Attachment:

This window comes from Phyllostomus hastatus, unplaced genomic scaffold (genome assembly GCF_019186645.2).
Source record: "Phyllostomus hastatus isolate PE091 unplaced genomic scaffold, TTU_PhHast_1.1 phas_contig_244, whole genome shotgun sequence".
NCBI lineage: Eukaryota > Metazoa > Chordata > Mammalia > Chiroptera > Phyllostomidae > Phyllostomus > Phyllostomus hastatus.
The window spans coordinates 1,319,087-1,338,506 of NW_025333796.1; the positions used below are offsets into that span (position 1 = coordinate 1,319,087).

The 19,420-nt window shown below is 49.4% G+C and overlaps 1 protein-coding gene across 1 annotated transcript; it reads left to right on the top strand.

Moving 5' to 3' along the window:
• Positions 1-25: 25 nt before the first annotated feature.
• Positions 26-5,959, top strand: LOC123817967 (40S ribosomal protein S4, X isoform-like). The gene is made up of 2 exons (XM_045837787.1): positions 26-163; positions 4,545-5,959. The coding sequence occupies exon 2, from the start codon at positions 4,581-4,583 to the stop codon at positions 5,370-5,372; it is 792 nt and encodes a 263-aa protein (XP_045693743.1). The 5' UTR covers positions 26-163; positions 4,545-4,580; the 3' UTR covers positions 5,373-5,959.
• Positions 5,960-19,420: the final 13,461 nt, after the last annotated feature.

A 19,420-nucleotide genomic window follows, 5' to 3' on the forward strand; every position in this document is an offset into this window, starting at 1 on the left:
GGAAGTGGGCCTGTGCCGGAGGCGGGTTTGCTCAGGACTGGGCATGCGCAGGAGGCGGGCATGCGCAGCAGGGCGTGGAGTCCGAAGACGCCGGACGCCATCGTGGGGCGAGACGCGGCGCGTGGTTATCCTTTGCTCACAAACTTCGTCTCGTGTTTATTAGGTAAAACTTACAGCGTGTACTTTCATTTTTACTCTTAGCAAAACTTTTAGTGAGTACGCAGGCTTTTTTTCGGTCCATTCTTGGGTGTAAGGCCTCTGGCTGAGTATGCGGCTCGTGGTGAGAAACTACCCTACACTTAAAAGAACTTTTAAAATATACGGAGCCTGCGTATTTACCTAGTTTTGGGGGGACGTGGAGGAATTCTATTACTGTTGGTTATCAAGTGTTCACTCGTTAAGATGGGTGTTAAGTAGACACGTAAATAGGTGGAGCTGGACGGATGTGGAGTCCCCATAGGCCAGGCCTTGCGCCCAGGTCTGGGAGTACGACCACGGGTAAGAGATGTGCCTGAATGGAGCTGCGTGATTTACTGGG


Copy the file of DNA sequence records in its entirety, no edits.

This window comes from Phyllostomus hastatus, unplaced genomic scaffold (genome assembly GCF_019186645.2).
Source record: "Phyllostomus hastatus isolate PE091 unplaced genomic scaffold, TTU_PhHast_1.1 phas_contig_244, whole genome shotgun sequence".
NCBI lineage: Eukaryota > Metazoa > Chordata > Mammalia > Chiroptera > Phyllostomidae > Phyllostomus > Phyllostomus hastatus.
The window spans coordinates 1,319,087-1,338,506 of NW_025333796.1; the positions used below are offsets into that span (position 1 = coordinate 1,319,087).

The 19,420-nt window shown below is 49.4% G+C and overlaps 1 protein-coding gene across 1 annotated transcript; it reads left to right on the top strand.

Moving 5' to 3' along the window:
• Positions 1-25: 25 nt before the first annotated feature.
• Positions 26-5,959, top strand: LOC123817967 (40S ribosomal protein S4, X isoform-like). The gene is made up of 2 exons (XM_045837787.1): positions 26-163; positions 4,545-5,959. The coding sequence occupies exon 2, from the start codon at positions 4,581-4,583 to the stop codon at positions 5,370-5,372; it is 792 nt and encodes a 263-aa protein (XP_045693743.1). The 5' UTR covers positions 26-163; positions 4,545-4,580; the 3' UTR covers positions 5,373-5,959.
• Positions 5,960-19,420: the final 13,461 nt, after the last annotated feature.

A 19,420-nucleotide genomic window follows, 5' to 3' on the forward strand; every position in this document is an offset into this window, starting at 1 on the left:
GGAAGTGGGCCTGTGCCGGAGGCGGGTTTGCTCAGGACTGGGCATGCGCAGGAGGCGGGCATGCGCAGCAGGGCGTGGAGTCCGAAGACGCCGGACGCCATCGTGGGGCGAGACGCGGCGCGTGGTTATCCTTTGCTCACAAACTTCGTCTCGTGTTTATTAGGTAAAACTTACAGCGTGTACTTTCATTTTTACTCTTAGCAAAACTTTTAGTGAGTACGCAGGCTTTTTTTCGGTCCATTCTTGGGTGTAAGGCCTCTGGCTGAGTATGCGGCTCGTGGTGAGAAACTACCCTACACTTAAAAGAACTTTTAAAATATACGGAGCCTGCGTATTTACCTAGTTTTGGGGGGACGTGGAGGAATTCTATTACTGTTGGTTATCAAGTGTTCACTCGTTAAGATGGGTGTTAAGTAGACACGTAAATAGGTGGAGCTGGACGGATGTGGAGTCCCCATAGGCCAGGCCTTGCGCCCAGGTCTGGGAGTACGACCACGGGTAAGAGATGTGCCTGAATGGAGCTGCGTGATTTACTGGG